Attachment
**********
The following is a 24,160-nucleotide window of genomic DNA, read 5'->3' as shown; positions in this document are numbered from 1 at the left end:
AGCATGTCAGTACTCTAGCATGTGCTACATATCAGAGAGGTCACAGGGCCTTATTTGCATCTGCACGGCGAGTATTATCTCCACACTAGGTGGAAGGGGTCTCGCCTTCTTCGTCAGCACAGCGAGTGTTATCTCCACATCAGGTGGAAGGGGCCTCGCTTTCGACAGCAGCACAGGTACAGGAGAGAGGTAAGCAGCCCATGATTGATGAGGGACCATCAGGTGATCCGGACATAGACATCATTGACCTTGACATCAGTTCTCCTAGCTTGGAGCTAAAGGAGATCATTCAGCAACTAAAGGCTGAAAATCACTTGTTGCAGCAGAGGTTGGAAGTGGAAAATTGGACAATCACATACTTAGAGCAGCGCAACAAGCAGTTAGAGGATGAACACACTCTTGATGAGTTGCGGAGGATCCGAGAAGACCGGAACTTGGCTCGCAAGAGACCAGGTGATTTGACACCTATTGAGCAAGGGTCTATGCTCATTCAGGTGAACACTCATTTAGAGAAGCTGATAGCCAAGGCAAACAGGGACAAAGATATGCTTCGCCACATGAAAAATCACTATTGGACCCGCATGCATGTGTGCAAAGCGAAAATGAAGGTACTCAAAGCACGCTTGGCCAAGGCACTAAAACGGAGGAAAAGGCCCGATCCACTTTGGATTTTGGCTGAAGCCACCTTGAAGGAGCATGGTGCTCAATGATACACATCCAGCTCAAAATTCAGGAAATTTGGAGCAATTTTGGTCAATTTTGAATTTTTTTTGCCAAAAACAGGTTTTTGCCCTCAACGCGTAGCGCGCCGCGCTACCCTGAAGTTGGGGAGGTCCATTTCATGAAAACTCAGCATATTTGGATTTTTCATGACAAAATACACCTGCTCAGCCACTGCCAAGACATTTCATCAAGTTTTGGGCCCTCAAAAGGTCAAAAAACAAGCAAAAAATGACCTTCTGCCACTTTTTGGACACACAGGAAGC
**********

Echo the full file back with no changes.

The following is a 24,160-nucleotide window of genomic DNA, read 5'->3' as shown; positions in this document are numbered from 1 at the left end:
AGCATGTCAGTACTCTAGCATGTGCTACATATCAGAGAGGTCACAGGGCCTTATTTGCATCTGCACGGCGAGTATTATCTCCACACTAGGTGGAAGGGGTCTCGCCTTCTTCGTCAGCACAGCGAGTGTTATCTCCACATCAGGTGGAAGGGGCCTCGCTTTCGACAGCAGCACAGGTACAGGAGAGAGGTAAGCAGCCCATGATTGATGAGGGACCATCAGGTGATCCGGACATAGACATCATTGACCTTGACATCAGTTCTCCTAGCTTGGAGCTAAAGGAGATCATTCAGCAACTAAAGGCTGAAAATCACTTGTTGCAGCAGAGGTTGGAAGTGGAAAATTGGACAATCACATACTTAGAGCAGCGCAACAAGCAGTTAGAGGATGAACACACTCTTGATGAGTTGCGGAGGATCCGAGAAGACCGGAACTTGGCTCGCAAGAGACCAGGTGATTTGACACCTATTGAGCAAGGGTCTATGCTCATTCAGGTGAACACTCATTTAGAGAAGCTGATAGCCAAGGCAAACAGGGACAAAGATATGCTTCGCCACATGAAAAATCACTATTGGACCCGCATGCATGTGTGCAAAGCGAAAATGAAGGTACTCAAAGCACGCTTGGCCAAGGCACTAAAACGGAGGAAAAGGCCCGATCCACTTTGGATTTTGGCTGAAGCCACCTTGAAGGAGCATGGTGCTCAATGATACACATCCAGCTCAAAATTCAGGAAATTTGGAGCAATTTTGGTCAATTTTGAATTTTTTTTGCCAAAAACAGGTTTTTGCCCTCAACGCGTAGCGCGCCGCGCTACCCTGAAGTTGGGGAGGTCCATTTCATGAAAACTCAGCATATTTGGATTTTTCATGACAAAATACACCTGCTCAGCCACTGCCAAGACATTTCATCAAGTTTTGGGCCCTCAAAAGGTCAAAAAACAAGCAAAAAATGACCTTCTGCCACTTTTTGGACACACAGGAAGC